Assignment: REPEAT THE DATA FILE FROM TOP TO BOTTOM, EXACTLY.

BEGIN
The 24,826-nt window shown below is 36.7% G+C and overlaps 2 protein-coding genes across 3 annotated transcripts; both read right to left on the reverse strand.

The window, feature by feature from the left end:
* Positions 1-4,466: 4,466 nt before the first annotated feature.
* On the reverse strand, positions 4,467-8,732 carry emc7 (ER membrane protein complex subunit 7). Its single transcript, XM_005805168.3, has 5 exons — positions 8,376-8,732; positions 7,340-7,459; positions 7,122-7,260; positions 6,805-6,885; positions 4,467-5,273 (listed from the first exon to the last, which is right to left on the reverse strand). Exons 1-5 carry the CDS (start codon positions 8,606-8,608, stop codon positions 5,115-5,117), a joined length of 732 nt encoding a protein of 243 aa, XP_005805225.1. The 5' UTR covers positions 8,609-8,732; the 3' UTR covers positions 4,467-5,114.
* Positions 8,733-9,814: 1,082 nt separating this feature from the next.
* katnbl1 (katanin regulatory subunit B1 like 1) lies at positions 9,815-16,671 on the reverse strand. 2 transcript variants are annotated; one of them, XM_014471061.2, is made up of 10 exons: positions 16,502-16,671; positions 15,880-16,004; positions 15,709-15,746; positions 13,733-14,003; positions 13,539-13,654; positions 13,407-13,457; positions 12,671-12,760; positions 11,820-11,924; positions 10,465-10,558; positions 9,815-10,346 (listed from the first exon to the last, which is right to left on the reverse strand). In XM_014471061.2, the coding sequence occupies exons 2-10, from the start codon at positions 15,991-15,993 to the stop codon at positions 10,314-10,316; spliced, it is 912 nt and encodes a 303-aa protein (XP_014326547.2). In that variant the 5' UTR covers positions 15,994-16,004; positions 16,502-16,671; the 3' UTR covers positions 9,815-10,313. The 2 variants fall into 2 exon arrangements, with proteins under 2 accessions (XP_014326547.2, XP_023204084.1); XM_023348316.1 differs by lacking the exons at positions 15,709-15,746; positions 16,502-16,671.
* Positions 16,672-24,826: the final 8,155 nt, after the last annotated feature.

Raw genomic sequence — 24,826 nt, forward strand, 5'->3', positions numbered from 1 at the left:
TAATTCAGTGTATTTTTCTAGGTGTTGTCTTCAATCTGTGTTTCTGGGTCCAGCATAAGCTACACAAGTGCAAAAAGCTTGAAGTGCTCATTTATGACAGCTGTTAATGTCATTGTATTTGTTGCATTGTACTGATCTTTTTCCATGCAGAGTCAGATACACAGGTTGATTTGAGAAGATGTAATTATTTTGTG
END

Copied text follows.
The 24,826-nt window shown below is 36.7% G+C and overlaps 2 protein-coding genes across 3 annotated transcripts; both read right to left on the reverse strand.

The window, feature by feature from the left end:
* Positions 1-4,466: 4,466 nt before the first annotated feature.
* On the reverse strand, positions 4,467-8,732 carry emc7 (ER membrane protein complex subunit 7). Its single transcript, XM_005805168.3, has 5 exons — positions 8,376-8,732; positions 7,340-7,459; positions 7,122-7,260; positions 6,805-6,885; positions 4,467-5,273 (listed from the first exon to the last, which is right to left on the reverse strand). Exons 1-5 carry the CDS (start codon positions 8,606-8,608, stop codon positions 5,115-5,117), a joined length of 732 nt encoding a protein of 243 aa, XP_005805225.1. The 5' UTR covers positions 8,609-8,732; the 3' UTR covers positions 4,467-5,114.
* Positions 8,733-9,814: 1,082 nt separating this feature from the next.
* katnbl1 (katanin regulatory subunit B1 like 1) lies at positions 9,815-16,671 on the reverse strand. 2 transcript variants are annotated; one of them, XM_014471061.2, is made up of 10 exons: positions 16,502-16,671; positions 15,880-16,004; positions 15,709-15,746; positions 13,733-14,003; positions 13,539-13,654; positions 13,407-13,457; positions 12,671-12,760; positions 11,820-11,924; positions 10,465-10,558; positions 9,815-10,346 (listed from the first exon to the last, which is right to left on the reverse strand). In XM_014471061.2, the coding sequence occupies exons 2-10, from the start codon at positions 15,991-15,993 to the stop codon at positions 10,314-10,316; spliced, it is 912 nt and encodes a 303-aa protein (XP_014326547.2). In that variant the 5' UTR covers positions 15,994-16,004; positions 16,502-16,671; the 3' UTR covers positions 9,815-10,313. The 2 variants fall into 2 exon arrangements, with proteins under 2 accessions (XP_014326547.2, XP_023204084.1); XM_023348316.1 differs by lacking the exons at positions 15,709-15,746; positions 16,502-16,671.
* Positions 16,672-24,826: the final 8,155 nt, after the last annotated feature.

Raw genomic sequence — 24,826 nt, forward strand, 5'->3', positions numbered from 1 at the left:
TAATTCAGTGTATTTTTCTAGGTGTTGTCTTCAATCTGTGTTTCTGGGTCCAGCATAAGCTACACAAGTGCAAAAAGCTTGAAGTGCTCATTTATGACAGCTGTTAATGTCATTGTATTTGTTGCATTGTACTGATCTTTTTCCATGCAGAGTCAGATACACAGGTTGATTTGAGAAGATGTAATTATTTTGTG